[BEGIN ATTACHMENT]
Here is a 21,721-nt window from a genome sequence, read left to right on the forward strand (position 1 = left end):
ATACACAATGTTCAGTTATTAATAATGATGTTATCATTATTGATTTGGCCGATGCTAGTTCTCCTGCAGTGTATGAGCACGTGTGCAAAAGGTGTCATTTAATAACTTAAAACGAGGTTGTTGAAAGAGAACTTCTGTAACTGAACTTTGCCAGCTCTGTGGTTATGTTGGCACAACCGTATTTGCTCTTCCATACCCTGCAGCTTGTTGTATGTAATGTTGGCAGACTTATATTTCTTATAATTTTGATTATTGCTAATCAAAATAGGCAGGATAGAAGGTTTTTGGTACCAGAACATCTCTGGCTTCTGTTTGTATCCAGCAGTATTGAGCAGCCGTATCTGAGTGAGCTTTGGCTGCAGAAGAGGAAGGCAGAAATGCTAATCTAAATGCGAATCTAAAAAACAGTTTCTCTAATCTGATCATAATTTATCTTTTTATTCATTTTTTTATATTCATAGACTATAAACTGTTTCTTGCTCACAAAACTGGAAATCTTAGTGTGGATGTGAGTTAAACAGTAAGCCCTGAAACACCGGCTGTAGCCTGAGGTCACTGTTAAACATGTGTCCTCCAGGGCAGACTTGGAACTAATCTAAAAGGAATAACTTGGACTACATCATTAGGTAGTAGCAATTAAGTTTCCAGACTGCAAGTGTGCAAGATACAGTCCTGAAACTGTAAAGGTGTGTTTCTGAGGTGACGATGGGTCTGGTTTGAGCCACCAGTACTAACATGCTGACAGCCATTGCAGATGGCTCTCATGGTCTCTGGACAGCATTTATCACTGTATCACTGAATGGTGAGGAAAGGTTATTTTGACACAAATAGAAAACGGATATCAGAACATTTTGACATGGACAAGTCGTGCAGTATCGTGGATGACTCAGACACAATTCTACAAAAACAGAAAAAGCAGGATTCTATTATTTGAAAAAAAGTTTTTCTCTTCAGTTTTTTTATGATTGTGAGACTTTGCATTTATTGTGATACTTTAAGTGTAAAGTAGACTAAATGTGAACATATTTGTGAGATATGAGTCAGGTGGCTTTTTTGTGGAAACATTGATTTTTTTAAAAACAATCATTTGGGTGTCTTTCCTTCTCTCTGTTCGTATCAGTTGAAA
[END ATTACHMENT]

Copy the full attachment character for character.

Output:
Here is a 21,721-nt window from a genome sequence, read left to right on the forward strand (position 1 = left end):
ATACACAATGTTCAGTTATTAATAATGATGTTATCATTATTGATTTGGCCGATGCTAGTTCTCCTGCAGTGTATGAGCACGTGTGCAAAAGGTGTCATTTAATAACTTAAAACGAGGTTGTTGAAAGAGAACTTCTGTAACTGAACTTTGCCAGCTCTGTGGTTATGTTGGCACAACCGTATTTGCTCTTCCATACCCTGCAGCTTGTTGTATGTAATGTTGGCAGACTTATATTTCTTATAATTTTGATTATTGCTAATCAAAATAGGCAGGATAGAAGGTTTTTGGTACCAGAACATCTCTGGCTTCTGTTTGTATCCAGCAGTATTGAGCAGCCGTATCTGAGTGAGCTTTGGCTGCAGAAGAGGAAGGCAGAAATGCTAATCTAAATGCGAATCTAAAAAACAGTTTCTCTAATCTGATCATAATTTATCTTTTTATTCATTTTTTTATATTCATAGACTATAAACTGTTTCTTGCTCACAAAACTGGAAATCTTAGTGTGGATGTGAGTTAAACAGTAAGCCCTGAAACACCGGCTGTAGCCTGAGGTCACTGTTAAACATGTGTCCTCCAGGGCAGACTTGGAACTAATCTAAAAGGAATAACTTGGACTACATCATTAGGTAGTAGCAATTAAGTTTCCAGACTGCAAGTGTGCAAGATACAGTCCTGAAACTGTAAAGGTGTGTTTCTGAGGTGACGATGGGTCTGGTTTGAGCCACCAGTACTAACATGCTGACAGCCATTGCAGATGGCTCTCATGGTCTCTGGACAGCATTTATCACTGTATCACTGAATGGTGAGGAAAGGTTATTTTGACACAAATAGAAAACGGATATCAGAACATTTTGACATGGACAAGTCGTGCAGTATCGTGGATGACTCAGACACAATTCTACAAAAACAGAAAAAGCAGGATTCTATTATTTGAAAAAAAGTTTTTCTCTTCAGTTTTTTTATGATTGTGAGACTTTGCATTTATTGTGATACTTTAAGTGTAAAGTAGACTAAATGTGAACATATTTGTGAGATATGAGTCAGGTGGCTTTTTTGTGGAAACATTGATTTTTTTAAAAACAATCATTTGGGTGTCTTTCCTTCTCTCTGTTCGTATCAGTTGAAA